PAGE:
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PlanesNTrains
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RE: McAdoo: AA Loses $70 Million On JFK-LAX Route

Wed Dec 04, 2013 6:32 pm

Quoting joeman (Reply 22):
This and other threads since those days not so long ago certainly prove otherwise and that those other "little" city types often sustain our big brother ops at their expense of P2P service.

Perhaps, but I'd imagine that the bigger picture goal is to garner corporate travel contracts. For the ones that AA desires, they need the LAX-JFK premium options. You go where the money is, and for airlines it is often the corporate contracts.

Quoting commavia (Reply 44):
That would be like someone predicting upon the Delta-Northwest merger in 2007 that the MEM hub was toast. Yeah, obviously - that doesn't prove you're a genius!

There's a bunch of bruised egos right now after reading that statement.  

-Dave
 
a380787
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RE: McAdoo: AA Loses $70 Million On JFK-LAX Route

Wed Dec 04, 2013 6:35 pm

Quoting EricR (Reply 48):
With the exception of MIA-EZE, I could easily see each of the routes he listed as losing money. JFK-LHR and NYC-CA has an extremely high number of competitors, so margins were/are probably weak. ORD-DEL was cut and ORD-PVG/PEK have gone through capacity reductions which indicates weak financial performance or lack of demand.

EZE has been problematic for others too, so I can easily imagine the same tidal waves hitting AA, even though they're going to MIA

DL cancelled JFK-EZE in 09
MAS dropped CPT-EZE (that's a money losing tag from day 1 anyway) circa 2011
QF gave up SYD-EZE to switch to SCL
SAA cut JNB-EZE recently
UA cut EWR-EZE 2013
AR cancelling EZE-SYD 2014 (but restarting JFK)

Tons of old guards are gone, replaced by the ME3+1 :

TK EZE-GRU-IST
EK EZE-GIG-DXB
QR EZE-GRU-DOH
 
commavia
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RE: McAdoo: AA Loses $70 Million On JFK-LAX Route

Wed Dec 04, 2013 6:39 pm

Quoting EricR (Reply 48):
Out of curiosity, which of the routes that McAdoo lists do you find highly questionable?

In addition to MIA-EZE, I - personally - suspect JFK-LHR and JFK-LAX/SFO were generally profitable on a standalone basis, if marginally so in some cases. Either way, I still contend both were grossly positive net contributors on a network basis - which, I think, is what ultimately matters - and remain so.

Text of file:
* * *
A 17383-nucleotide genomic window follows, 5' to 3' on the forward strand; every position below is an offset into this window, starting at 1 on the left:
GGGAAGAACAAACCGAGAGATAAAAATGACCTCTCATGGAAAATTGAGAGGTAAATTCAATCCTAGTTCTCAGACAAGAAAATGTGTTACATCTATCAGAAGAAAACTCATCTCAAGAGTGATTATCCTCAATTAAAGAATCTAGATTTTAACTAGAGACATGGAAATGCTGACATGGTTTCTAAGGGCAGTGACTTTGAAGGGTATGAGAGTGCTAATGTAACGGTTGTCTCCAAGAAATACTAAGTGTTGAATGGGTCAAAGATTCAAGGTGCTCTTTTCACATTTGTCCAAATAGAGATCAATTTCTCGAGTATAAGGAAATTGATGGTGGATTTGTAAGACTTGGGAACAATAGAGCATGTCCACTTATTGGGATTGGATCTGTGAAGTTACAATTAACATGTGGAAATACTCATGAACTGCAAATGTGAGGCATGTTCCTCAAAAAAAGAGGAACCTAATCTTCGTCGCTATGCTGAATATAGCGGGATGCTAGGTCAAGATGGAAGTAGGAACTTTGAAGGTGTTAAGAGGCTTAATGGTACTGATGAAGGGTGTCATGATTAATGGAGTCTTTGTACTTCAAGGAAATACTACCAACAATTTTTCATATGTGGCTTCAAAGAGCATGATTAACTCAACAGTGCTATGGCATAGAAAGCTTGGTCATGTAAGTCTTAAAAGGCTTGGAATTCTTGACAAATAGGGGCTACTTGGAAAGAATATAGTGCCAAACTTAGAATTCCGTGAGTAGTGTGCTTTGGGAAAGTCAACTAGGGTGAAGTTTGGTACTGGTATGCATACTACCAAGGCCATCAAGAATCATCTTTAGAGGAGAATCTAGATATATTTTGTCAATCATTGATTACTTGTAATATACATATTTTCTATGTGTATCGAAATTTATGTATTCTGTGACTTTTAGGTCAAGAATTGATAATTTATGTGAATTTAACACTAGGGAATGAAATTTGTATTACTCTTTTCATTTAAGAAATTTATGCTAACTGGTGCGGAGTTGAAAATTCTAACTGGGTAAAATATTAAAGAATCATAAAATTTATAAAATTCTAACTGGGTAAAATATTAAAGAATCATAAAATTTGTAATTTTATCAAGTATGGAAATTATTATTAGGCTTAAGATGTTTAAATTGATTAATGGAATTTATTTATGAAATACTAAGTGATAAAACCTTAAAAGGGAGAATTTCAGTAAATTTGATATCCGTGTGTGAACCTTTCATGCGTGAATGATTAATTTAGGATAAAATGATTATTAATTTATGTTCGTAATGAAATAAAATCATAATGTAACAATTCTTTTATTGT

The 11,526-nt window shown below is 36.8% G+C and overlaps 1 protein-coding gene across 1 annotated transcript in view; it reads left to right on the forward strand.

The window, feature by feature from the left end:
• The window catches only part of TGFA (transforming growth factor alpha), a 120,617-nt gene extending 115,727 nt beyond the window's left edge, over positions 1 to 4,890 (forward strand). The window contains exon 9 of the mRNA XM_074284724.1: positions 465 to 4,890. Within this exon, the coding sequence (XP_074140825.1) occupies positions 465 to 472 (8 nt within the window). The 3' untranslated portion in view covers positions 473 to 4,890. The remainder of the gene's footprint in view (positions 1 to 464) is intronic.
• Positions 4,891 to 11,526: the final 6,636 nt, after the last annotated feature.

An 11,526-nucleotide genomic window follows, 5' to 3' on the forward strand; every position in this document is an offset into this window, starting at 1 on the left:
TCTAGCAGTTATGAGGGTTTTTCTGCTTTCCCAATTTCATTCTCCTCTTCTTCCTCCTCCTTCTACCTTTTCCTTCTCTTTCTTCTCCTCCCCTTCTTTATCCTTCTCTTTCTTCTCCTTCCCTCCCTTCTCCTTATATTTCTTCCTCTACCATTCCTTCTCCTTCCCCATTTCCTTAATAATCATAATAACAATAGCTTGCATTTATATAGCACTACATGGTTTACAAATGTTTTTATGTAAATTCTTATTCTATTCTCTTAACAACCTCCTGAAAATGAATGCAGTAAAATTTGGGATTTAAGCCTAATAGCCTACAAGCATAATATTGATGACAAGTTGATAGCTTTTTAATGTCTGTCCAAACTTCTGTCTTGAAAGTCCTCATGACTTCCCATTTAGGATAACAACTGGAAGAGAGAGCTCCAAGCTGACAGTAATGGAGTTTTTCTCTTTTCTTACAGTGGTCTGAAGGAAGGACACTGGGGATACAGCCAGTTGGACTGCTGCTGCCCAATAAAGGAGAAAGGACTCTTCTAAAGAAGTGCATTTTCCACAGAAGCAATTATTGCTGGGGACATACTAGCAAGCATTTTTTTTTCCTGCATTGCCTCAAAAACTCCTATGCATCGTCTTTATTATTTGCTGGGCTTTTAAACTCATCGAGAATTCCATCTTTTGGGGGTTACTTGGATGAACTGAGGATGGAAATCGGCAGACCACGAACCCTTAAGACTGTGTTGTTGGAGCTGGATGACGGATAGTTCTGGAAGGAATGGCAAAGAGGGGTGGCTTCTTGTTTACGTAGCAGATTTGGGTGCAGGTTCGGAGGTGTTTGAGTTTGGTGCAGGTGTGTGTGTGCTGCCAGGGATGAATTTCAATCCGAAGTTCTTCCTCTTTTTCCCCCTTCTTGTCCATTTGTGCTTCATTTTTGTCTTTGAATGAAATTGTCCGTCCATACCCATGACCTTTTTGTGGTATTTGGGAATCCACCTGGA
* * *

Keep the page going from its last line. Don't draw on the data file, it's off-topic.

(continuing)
I obviously don't know any more, and probably less, than Bob McAdoo, but I guess the larger point I would make is that either way, none of this is at all earth-shattering. All airlines operate some flights that lose money in isolation but make up for it by what they add to the larger equation. And yet Bob McAdoo doesn't seem to feel the need to give Ted Reed quotes about how much money United is losing in such markets, despite the fact that most agree that United today has a larger revenue underperformance problem than AA.

Quoting EricR (Reply 48):
JFK-LHR and NYC-CA has an extremely high number of competitors, so margins were/are probably weak.

Agreed, at least in the case of JFK-LAX/SFO.

Quoting EricR (Reply 48):
ORD-DEL was cut and ORD-PVG/PEK have gone through capacity reductions which indicates weak financial performance or lack of demand.

Again, after oil spiked and AI entered, it was obvious ORD-DEL wasn't printing money. Duh. I'm not so much arguing that ORD-DEL lost money by the end, but rather that his pointing out the obvious somehow indicates a keen insight on his part.

However - that being said - where I do think he is right (although, again, hardly unique or sharing anything not already known) is that AA's 777s as currently configured were not the right jets for any of these missions (ORD-DEL or ORD-China). They need less F, better J, and more Y. Thankfully, AA now - finally - is making those changes, and I suspect it will, indeed, have quite a positive impact in these and other markets where AA has been flying inappropriately configured airplanes for years.

Quoting PlanesNTrains (Reply 50):
There's a bunch of bruised egos right now after reading that statement.

I meant no offense.

[Edited 2013-12-04 10:44:51]
 
travelin man
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RE: McAdoo: AA Loses $70 Million On JFK-LAX Route